Whenever I go to events, I’m surrounded by cars. National concours, local shows, museums, auctions, swap meets— they all tend to center on four-wheeled fun. One of the best shows I attend, however, is the Barber Vintage Festival in Birmingham, Alabama. Now in its 15th year, it’s held annually in early October. No matter where you are during the weekend, there are motorcycles in every direction. People camp by the thousands and pack the local hotels, and every parking area you encounter is its own bike show.
I love bikes and I own a bunch, so it’s always great to go to a place where you can see so many great ones and mingle with people who live and breathe them just like you do. Roaming the 930 acres of Barber Motorsports Park, I get to meet hundreds of people and hear their stories, and every one of them is fascinating.
George Barber is the man behind Barber Motorsports Park and the fantastic Barber Vintage Motorsports Museum. Barber was a real hotshoe, racing Porsches back in the 1960s while working in a successful family dairy business. In 1988, on the advice of a bike-loving friend, he began developing a motorcycle collection with one goal—to make it the biggest and best in the world. Barber has done just that, and more than 1600 bikes (and over 100 cars) from his diverse collection have been on display in the 140,000-square-foot museum since 2003. The park also has a massive library, a high-tech machine shop, and a restoration facility. I’ve visited Barber Motorsports Park five times, and each time it feels like a new experience. I love strolling through the many levels of the building. It’s easy to lose yourself there.
Thousands of riders, collectors, and racers come to Birmingham from all over the world because, like me, they love motorcycles and the camaraderie that surrounds them. So many U.S. bike events are dominated by Harleys and Indians—which are a big part of the Barber Vintage Festival, too—but Barber’s event goes beyond, particularly because of its scale. Look one way and there are hundreds of Hondas, Suzukis, Yamahas, and Kawasakis. Turn around to see Ducatis, Moto Guzzis, Bimotas, MV Agustas, and Aprilias. And of course the British contingent is strong, with bikes from Triumph, Norton, BSA, Matchless, and even the revered Vincent and Brough. Whether your first bike was a Honda Z50 Mini Trail, a BMW R60, or a Triumph Daytona, you’re almost certain to see one or more just like it.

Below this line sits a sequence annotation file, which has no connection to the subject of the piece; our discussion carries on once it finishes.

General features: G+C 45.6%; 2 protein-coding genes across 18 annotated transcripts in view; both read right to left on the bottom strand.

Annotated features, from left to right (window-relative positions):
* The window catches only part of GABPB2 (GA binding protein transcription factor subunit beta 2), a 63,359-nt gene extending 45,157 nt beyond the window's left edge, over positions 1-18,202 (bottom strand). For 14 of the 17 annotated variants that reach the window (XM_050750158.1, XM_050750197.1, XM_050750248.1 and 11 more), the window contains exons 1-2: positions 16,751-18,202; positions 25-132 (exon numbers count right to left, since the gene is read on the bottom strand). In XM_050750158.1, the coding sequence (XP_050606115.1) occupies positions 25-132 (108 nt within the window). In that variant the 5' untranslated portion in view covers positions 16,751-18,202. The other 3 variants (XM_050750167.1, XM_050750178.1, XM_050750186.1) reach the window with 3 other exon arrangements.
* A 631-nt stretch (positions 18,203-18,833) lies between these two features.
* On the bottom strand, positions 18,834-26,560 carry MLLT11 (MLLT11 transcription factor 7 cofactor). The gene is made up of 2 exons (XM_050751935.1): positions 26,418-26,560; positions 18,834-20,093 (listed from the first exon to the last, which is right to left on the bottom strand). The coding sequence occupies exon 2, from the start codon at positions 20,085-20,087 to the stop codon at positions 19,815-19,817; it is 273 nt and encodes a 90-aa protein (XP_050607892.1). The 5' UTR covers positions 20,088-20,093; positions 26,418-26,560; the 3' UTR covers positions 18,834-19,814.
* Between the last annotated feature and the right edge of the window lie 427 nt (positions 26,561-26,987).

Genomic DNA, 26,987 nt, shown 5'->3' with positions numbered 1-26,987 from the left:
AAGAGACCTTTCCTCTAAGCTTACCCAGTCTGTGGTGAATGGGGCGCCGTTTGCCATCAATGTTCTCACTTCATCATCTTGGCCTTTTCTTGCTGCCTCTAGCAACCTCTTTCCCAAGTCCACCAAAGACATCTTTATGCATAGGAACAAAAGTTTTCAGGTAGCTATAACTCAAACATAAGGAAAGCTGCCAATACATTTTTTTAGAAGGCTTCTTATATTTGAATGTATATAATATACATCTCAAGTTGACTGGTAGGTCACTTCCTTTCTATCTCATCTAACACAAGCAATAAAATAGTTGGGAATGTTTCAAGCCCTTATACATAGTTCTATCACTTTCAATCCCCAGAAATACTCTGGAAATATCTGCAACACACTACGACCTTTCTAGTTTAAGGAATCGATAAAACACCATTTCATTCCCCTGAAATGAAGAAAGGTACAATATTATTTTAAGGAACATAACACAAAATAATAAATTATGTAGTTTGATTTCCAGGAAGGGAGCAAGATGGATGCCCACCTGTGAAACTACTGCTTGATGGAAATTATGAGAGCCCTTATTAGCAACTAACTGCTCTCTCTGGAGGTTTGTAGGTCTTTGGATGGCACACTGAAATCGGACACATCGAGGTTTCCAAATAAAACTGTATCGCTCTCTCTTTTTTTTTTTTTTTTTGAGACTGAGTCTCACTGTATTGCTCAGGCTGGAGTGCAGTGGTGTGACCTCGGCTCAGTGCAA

If I’m not wandering the museum, there are plenty of other things to do. There’s a Bonhams auction to see, and I always take in some racing from the Ace Corner at the 2.38-mile, 16-turn track, a world-class venue that comes alive with the unmistakable sounds of high-strung racing bikes being ridden by amateurs and famous professionals alike. There are several seminars, with topics that cover values, auctions, collectibility, preservation, and more. I always seem to get into trouble at the swap meet. Whether it’s a Moto Guzzi police bike or a totally original 1975 Harley-Davidson FLH with 1000 miles, I almost always end up going home with something I don’t need.
This year, I’m going to ship three of my bikes—a 1958 Ducati 200 Elite, a 1934 Cotton 500-cc single, and an all-original 1928 Indian Scout 101—to Birmingham for a special display. I’ll use them as part of my own seminar in which I’ll discuss not only what makes them so special to me but also where they fit in the market. The seminar will be held in the fifth-floor gallery, allowing room for many more people than ever before.
To me, motorcycles are rolling art. How the engine looks and how the suspension functions come together to make every motorcycle interesting. I have a preference for early bikes because they reflect so many great ideas and they’re all so different—and so much more than mere two-wheeled transportation.
The beauty of the Barber Vintage Festival is that it has something for everyone. I love it all.